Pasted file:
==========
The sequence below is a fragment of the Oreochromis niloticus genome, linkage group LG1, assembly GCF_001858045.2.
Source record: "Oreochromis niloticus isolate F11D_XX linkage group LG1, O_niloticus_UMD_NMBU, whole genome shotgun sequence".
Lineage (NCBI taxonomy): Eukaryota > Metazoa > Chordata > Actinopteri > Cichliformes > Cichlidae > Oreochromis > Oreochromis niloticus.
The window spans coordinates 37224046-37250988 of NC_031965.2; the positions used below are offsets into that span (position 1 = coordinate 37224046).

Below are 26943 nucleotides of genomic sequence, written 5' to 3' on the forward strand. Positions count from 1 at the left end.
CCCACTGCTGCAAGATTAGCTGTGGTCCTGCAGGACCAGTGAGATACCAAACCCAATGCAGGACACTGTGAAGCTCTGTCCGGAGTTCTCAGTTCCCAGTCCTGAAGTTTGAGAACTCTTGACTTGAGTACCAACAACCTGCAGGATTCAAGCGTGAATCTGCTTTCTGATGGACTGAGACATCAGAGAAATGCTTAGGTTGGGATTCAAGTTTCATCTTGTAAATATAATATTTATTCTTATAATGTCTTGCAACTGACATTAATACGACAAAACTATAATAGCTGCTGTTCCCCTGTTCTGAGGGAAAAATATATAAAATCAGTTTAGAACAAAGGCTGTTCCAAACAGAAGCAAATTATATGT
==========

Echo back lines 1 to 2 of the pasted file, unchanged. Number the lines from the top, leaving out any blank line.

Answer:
The sequence below is a fragment of the Oreochromis niloticus genome, linkage group LG1, assembly GCF_001858045.2.
Source record: "Oreochromis niloticus isolate F11D_XX linkage group LG1, O_niloticus_UMD_NMBU, whole genome shotgun sequence".